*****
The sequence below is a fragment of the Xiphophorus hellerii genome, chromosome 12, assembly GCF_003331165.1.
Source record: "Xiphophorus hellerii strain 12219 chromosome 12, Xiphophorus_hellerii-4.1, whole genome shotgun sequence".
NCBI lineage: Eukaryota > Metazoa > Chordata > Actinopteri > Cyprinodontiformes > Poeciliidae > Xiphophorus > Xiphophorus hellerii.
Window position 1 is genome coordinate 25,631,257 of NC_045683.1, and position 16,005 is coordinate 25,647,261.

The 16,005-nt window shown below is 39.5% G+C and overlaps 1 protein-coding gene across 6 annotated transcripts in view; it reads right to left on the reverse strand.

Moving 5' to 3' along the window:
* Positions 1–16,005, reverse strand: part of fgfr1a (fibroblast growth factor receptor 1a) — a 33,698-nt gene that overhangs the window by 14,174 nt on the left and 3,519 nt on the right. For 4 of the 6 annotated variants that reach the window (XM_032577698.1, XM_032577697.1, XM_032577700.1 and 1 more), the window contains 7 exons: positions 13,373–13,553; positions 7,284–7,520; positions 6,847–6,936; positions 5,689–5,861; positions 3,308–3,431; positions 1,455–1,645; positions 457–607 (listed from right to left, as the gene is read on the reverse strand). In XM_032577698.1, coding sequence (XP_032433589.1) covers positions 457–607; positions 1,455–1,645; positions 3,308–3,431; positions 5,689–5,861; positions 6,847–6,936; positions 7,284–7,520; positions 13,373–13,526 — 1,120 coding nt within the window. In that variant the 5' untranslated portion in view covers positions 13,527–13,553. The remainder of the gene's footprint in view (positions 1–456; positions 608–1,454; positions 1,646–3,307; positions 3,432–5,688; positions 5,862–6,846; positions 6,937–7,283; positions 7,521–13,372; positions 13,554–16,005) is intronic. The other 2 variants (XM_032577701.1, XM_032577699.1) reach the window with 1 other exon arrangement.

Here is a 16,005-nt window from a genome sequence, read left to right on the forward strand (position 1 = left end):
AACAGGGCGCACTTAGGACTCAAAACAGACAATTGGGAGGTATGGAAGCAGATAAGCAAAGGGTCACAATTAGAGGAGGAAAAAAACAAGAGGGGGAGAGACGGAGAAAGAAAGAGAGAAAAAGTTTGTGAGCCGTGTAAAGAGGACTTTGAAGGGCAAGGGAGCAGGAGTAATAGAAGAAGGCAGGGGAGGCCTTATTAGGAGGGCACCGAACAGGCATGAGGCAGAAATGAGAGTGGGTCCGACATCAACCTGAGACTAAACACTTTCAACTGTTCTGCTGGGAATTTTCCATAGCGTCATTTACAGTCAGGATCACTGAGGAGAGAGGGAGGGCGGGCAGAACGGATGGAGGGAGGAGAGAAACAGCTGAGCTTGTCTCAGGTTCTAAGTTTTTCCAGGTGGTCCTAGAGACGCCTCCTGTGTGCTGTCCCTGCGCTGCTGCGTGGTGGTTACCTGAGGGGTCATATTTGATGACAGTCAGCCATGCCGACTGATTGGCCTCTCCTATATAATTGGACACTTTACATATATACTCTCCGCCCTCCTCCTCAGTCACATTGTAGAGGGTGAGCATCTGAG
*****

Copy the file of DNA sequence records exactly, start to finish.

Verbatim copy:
The sequence below is a fragment of the Xiphophorus hellerii genome, chromosome 12, assembly GCF_003331165.1.
Source record: "Xiphophorus hellerii strain 12219 chromosome 12, Xiphophorus_hellerii-4.1, whole genome shotgun sequence".
NCBI lineage: Eukaryota > Metazoa > Chordata > Actinopteri > Cyprinodontiformes > Poeciliidae > Xiphophorus > Xiphophorus hellerii.
Window position 1 is genome coordinate 25,631,257 of NC_045683.1, and position 16,005 is coordinate 25,647,261.

The 16,005-nt window shown below is 39.5% G+C and overlaps 1 protein-coding gene across 6 annotated transcripts in view; it reads right to left on the reverse strand.

Moving 5' to 3' along the window:
* Positions 1–16,005, reverse strand: part of fgfr1a (fibroblast growth factor receptor 1a) — a 33,698-nt gene that overhangs the window by 14,174 nt on the left and 3,519 nt on the right. For 4 of the 6 annotated variants that reach the window (XM_032577698.1, XM_032577697.1, XM_032577700.1 and 1 more), the window contains 7 exons: positions 13,373–13,553; positions 7,284–7,520; positions 6,847–6,936; positions 5,689–5,861; positions 3,308–3,431; positions 1,455–1,645; positions 457–607 (listed from right to left, as the gene is read on the reverse strand). In XM_032577698.1, coding sequence (XP_032433589.1) covers positions 457–607; positions 1,455–1,645; positions 3,308–3,431; positions 5,689–5,861; positions 6,847–6,936; positions 7,284–7,520; positions 13,373–13,526 — 1,120 coding nt within the window. In that variant the 5' untranslated portion in view covers positions 13,527–13,553. The remainder of the gene's footprint in view (positions 1–456; positions 608–1,454; positions 1,646–3,307; positions 3,432–5,688; positions 5,862–6,846; positions 6,937–7,283; positions 7,521–13,372; positions 13,554–16,005) is intronic. The other 2 variants (XM_032577701.1, XM_032577699.1) reach the window with 1 other exon arrangement.

Here is a 16,005-nt window from a genome sequence, read left to right on the forward strand (position 1 = left end):
AACAGGGCGCACTTAGGACTCAAAACAGACAATTGGGAGGTATGGAAGCAGATAAGCAAAGGGTCACAATTAGAGGAGGAAAAAAACAAGAGGGGGAGAGACGGAGAAAGAAAGAGAGAAAAAGTTTGTGAGCCGTGTAAAGAGGACTTTGAAGGGCAAGGGAGCAGGAGTAATAGAAGAAGGCAGGGGAGGCCTTATTAGGAGGGCACCGAACAGGCATGAGGCAGAAATGAGAGTGGGTCCGACATCAACCTGAGACTAAACACTTTCAACTGTTCTGCTGGGAATTTTCCATAGCGTCATTTACAGTCAGGATCACTGAGGAGAGAGGGAGGGCGGGCAGAACGGATGGAGGGAGGAGAGAAACAGCTGAGCTTGTCTCAGGTTCTAAGTTTTTCCAGGTGGTCCTAGAGACGCCTCCTGTGTGCTGTCCCTGCGCTGCTGCGTGGTGGTTACCTGAGGGGTCATATTTGATGACAGTCAGCCATGCCGACTGATTGGCCTCTCCTATATAATTGGACACTTTACATATATACTCTCCGCCCTCCTCCTCAGTCACATTGTAGAGGGTGAGCATCTGAG